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The effect of expected climate change on insect performance: physiology, behavior and life history

Final Report Summary - CLIMINSECTS (The effect of expected climate change on insect performance: physiology, behavior and life history)

I received the Career Integration Grant in March 2013. The main research goal was to study the effect of unfavorable climate on insect behavior and life-history, and to relate their response to thermal stress to the potential effects of climate change. Some of the questions I asked were: (1) Did insects get smaller in the last 100 years possibly due to global warming? (2) What is the effect of stressful physiological state, such as starvation and old age, on thermal tolerance? (3) Is it possible to disentangle between the effect of the temperature that insects are exposed to as larvae and adults on their performance? (4) What is the effect of temperature on longevity? (5) Is there a difference between a single event of stress (or mild stress) vs. repeated events of stress (or chronic stress)?

I used several insect species to answer these and other questions. Some of the work has been done on reptiles, as another group of ectotherms. The most important results are:
(1) Global warming and increasing temperatures were expected to lead to smaller body size. In contrast to most studies on vertebrates showing a decrease in body size in the last 100 years, we detected no such change when measuring over 4000 specimens of 29 beetle species. It could be that other factors, such as food availability, are more important, or that the variability among years is too high to detect such a pattern.
(2) Stressful physiological state led to flawed thermal tolerance in flour beetles. For instance, starvation and old age deteriorated thermal tolerance. The effect of starvation was reversible. Stress did not always lead to impaired thermal tolerance. For example, cold shock enhanced heat tolerance and in some cases the heat shock enhanced cold tolerance in flour beetles, exemplifying "cross-tolerance" between stressors. Understanding how animals trade-off between conflicting demands and whether stress is always harmful or can be beneficial under certain circumstances is important to understand how they could respond to changes in their environment.
(3) I have shown that growth and adult temperatures have considerably different effects on thermal tolerance. Temperature experienced as adults, prior to exposure to a more stressful temperature in the same direction (e.g. a mild warm temperature followed by a stressful warm temperature), induced acclimation and a better response to stress. Growth temperature played a different role: A higher temperature led to stronger heat AND cold tolerance. This result contradicts the beneficial acclimation hypothesis and does not point to acclimation.
(4) In a macroecological study on ~1000 reptile species, I have shown that reptiles in colder regions live longer, plausibly due to slower development and older age at first reproduction. The factors dictating longevity of different species and the basic reasons why animals age are still under debate and are definitely affected by climate.
(5) Repeated or chronic stress has a different effect on insect performance than a single mild stress. It is not surprising that chronic stress impaired performance more strongly than a mild stress, expressed for instance in reduced movement activity, lower tendency to mate and weaker reproduction intensity. However, in contrast to mild stress, chronic stress led to larger fat reserves, longer starvation tolerance and better cold tolerance. It suggests that while being stressed, insects shift their focus from reproduction to survival. This shifts is clearly costly, as it impairs reproduction, but might assist them to survive under harsh conditions.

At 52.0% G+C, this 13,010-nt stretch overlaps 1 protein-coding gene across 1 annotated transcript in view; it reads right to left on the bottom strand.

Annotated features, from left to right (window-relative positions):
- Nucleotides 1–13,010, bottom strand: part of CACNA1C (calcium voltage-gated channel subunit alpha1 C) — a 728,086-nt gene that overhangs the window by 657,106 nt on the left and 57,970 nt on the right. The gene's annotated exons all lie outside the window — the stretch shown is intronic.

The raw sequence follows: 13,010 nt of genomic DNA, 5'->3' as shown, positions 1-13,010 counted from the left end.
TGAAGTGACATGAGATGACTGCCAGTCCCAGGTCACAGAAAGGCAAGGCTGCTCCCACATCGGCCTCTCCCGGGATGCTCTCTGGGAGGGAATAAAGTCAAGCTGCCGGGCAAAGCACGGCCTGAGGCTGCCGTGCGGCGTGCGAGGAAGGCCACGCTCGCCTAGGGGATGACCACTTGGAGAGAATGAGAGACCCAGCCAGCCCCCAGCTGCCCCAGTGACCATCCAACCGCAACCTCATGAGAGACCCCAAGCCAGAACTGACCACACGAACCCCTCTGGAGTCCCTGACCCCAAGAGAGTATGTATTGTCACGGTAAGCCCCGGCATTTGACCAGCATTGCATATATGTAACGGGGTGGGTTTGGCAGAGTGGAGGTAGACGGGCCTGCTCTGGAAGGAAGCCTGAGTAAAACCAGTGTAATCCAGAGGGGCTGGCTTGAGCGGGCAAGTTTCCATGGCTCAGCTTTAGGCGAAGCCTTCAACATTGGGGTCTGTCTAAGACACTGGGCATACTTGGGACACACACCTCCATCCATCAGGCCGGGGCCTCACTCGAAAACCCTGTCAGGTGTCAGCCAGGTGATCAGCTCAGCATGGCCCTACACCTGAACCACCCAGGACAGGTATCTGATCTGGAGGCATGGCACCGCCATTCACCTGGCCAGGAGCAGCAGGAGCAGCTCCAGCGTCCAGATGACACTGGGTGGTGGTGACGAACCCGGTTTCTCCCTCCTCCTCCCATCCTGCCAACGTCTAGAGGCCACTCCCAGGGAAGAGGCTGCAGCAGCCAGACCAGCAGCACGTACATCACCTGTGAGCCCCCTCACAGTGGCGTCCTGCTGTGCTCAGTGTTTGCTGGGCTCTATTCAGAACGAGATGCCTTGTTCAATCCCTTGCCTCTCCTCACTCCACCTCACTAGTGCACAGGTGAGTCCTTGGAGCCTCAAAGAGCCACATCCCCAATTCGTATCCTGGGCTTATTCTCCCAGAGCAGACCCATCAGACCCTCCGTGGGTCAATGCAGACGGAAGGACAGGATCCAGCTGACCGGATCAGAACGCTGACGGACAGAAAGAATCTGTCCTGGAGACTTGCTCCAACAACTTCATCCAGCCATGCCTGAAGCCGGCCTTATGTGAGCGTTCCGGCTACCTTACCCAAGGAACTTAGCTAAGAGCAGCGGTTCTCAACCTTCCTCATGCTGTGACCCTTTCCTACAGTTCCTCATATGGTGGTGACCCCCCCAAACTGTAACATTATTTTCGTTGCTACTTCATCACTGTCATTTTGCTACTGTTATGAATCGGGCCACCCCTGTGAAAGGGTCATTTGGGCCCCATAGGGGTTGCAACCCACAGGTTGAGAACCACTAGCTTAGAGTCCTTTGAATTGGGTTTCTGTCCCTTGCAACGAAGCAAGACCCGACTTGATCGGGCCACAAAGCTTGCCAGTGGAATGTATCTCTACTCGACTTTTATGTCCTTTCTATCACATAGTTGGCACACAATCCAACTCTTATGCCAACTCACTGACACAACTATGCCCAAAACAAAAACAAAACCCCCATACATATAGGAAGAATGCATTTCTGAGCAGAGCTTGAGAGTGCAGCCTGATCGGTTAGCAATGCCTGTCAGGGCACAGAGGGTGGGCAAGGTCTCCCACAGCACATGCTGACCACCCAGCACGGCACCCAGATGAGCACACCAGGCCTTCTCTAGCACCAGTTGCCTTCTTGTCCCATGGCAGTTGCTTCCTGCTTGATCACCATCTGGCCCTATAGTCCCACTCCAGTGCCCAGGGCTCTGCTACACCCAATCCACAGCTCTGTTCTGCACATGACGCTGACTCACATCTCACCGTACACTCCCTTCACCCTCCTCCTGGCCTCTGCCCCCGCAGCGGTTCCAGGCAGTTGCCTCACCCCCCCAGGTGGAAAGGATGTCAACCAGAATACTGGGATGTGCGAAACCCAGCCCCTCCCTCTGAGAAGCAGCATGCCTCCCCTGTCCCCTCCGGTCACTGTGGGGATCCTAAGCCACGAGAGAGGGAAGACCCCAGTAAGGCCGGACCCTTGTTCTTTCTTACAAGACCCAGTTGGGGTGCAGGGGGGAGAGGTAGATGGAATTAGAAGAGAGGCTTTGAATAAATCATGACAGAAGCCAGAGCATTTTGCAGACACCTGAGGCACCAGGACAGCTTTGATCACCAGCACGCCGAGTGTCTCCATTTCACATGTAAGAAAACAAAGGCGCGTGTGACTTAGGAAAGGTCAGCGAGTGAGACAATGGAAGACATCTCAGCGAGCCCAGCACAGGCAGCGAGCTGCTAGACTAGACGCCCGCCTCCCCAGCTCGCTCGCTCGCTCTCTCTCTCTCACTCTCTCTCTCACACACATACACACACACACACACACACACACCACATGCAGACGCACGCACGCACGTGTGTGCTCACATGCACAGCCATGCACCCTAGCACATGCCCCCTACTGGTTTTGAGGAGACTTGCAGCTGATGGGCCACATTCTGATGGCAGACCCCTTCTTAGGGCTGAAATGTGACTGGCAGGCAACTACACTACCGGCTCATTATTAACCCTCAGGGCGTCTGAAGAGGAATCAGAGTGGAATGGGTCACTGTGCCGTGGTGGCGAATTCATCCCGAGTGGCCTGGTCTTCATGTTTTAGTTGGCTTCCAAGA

(6) The current project led to many other publications that were not the main focus of the research proposal but are tightly related to insect responses to unfavorable temperature. Just to name an example, we studied how insects take into account conflicting demands in their habitat choice procedure. Specifically, the wormlion, a sand-dwelling insect, prefers shade that assures lower temperatures and risk of desiccation. However, shade is compromised if the sand is obstructed with stones or is shallow. The ability of insects to consider simultaneously three factors or more and reach an optimal decision (similar perhaps to metaphorically calculating a "weighted average") is surprising. Interestingly, while shade is preferred under warmer temperatures, the preference for light increases when wormlions are tested under cooler temperatures, demonstrating the interaction between illumination conditions and temperature and their joint effect on habitat preference by insects.

The results obtained have several important implications for insects under stressful conditions. First, insects could be less strongly affected by climate change than vertebrates, or that their size variability between years is too high to detect a change. Most studies till now focused on vertebrates. Insects, as a group, could plausibly adapt more easily to environmental change. Second, stress is mostly negative but under some circumstances stress can lead to beneficial responses, such as "cross-tolerance" to other stressors or increased survival due to a shift in the balance point in the trade-off between reproduction and survival. It is known in different animals that a low stress level can have a beneficial effect (termed "hormesis"), and it has implications for humans too. It makes it harder to predict whether environmental change would be harmful or not. The latter point holds true also for the potentially different and even contradictory effect of thermal stress experienced during distinct life stages of insects.

Inon Scharf, Department of Zoology, Tel Aviv University